Lloyd's of London sees loss after natural catastrophes
The insurance market Lloyd's of London has announced a loss for 2011, saying it was its worst year for catastrophe claims.
It lost £516m in 2011, compared with a pre-tax profit of £2.2bn in 2010.
It incurred net claims of £12.9bn in the year, including £4.6bn of catastrophe claims.
Catastrophes during the year included flooding in Australia and Thailand, the earthquake and tsunami in Japan and the earthquake in New Zealand.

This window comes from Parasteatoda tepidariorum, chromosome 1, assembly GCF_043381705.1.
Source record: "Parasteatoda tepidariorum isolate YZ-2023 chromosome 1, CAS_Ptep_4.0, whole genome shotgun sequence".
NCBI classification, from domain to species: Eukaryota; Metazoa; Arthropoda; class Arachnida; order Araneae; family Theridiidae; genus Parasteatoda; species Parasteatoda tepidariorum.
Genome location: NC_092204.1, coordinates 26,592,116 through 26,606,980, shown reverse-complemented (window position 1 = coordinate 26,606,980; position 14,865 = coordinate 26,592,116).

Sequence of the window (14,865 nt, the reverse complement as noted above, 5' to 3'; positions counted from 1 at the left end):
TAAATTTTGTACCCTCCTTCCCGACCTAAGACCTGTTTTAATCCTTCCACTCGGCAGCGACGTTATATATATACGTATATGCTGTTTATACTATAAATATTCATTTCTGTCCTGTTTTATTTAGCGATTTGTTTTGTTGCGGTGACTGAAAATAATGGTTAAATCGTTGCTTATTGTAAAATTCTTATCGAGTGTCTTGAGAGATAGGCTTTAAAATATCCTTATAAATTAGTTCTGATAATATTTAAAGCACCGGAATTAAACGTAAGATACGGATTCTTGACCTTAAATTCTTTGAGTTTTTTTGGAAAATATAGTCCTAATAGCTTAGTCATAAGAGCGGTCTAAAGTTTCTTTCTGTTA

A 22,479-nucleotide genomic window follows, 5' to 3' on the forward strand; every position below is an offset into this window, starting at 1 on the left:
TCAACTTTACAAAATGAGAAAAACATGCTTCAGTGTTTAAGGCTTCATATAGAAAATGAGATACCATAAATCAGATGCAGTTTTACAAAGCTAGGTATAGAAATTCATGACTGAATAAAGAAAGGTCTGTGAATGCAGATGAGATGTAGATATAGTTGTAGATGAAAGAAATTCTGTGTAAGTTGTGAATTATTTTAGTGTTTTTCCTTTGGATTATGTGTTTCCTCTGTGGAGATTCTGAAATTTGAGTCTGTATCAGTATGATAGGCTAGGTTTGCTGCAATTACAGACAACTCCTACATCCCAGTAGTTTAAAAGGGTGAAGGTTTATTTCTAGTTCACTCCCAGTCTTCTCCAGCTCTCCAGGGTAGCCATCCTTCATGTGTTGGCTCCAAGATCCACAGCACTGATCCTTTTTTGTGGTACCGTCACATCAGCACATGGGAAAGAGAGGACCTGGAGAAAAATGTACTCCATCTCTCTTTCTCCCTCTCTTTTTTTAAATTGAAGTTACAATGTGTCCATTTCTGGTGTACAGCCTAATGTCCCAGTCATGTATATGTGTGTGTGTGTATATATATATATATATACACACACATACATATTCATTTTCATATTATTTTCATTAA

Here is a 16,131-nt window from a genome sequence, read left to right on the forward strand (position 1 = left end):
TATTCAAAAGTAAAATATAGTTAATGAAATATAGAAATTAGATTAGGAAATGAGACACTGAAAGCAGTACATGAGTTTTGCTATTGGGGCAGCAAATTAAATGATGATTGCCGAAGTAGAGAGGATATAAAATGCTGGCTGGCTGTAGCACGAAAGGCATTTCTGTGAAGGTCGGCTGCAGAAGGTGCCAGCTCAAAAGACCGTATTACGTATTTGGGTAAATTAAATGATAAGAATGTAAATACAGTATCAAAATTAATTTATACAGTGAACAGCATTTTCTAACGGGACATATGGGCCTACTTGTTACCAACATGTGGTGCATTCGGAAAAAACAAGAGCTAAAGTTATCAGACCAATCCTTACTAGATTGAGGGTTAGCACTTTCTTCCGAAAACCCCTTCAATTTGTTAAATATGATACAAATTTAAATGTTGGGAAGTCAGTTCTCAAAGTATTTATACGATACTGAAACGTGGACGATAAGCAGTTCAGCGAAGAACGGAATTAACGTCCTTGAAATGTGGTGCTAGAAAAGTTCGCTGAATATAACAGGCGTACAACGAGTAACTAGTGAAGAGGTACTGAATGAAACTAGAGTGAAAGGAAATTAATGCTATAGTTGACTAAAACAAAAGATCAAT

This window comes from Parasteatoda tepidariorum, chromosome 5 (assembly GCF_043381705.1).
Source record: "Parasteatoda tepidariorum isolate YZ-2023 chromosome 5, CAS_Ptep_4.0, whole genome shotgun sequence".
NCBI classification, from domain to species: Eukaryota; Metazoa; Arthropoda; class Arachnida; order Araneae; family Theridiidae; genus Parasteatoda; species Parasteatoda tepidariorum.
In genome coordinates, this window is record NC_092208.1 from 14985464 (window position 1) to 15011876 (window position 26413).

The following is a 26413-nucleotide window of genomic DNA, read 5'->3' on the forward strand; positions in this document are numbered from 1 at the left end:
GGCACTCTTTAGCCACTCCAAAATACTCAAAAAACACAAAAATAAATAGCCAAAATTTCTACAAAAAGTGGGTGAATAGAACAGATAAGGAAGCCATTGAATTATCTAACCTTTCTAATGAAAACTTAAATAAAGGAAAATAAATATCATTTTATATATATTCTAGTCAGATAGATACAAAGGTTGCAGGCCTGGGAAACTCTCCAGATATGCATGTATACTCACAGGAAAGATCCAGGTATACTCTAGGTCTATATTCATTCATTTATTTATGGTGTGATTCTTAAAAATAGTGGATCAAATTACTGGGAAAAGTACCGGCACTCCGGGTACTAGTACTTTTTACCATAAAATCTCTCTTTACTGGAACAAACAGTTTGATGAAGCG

"Make no mistake, 2011 was a difficult year for the insurance industry," said Lloyd's chief executive Richard Ward.
"I am disappointed that, given the exceptional level of catastrophes in 2011, insurance rates have not responded more positively."
Lloyd's of London is a market, in which syndicates meet brokers and agree to take on particular risks.
Its chairman said that the market was still in a strong financial position, but warned that 2012 would be another challenging year.
"Our strong capital position is unchanged and we were able to make a profit in the second half of the year despite the floods in Thailand and continuing low investment returns," John Nelson said.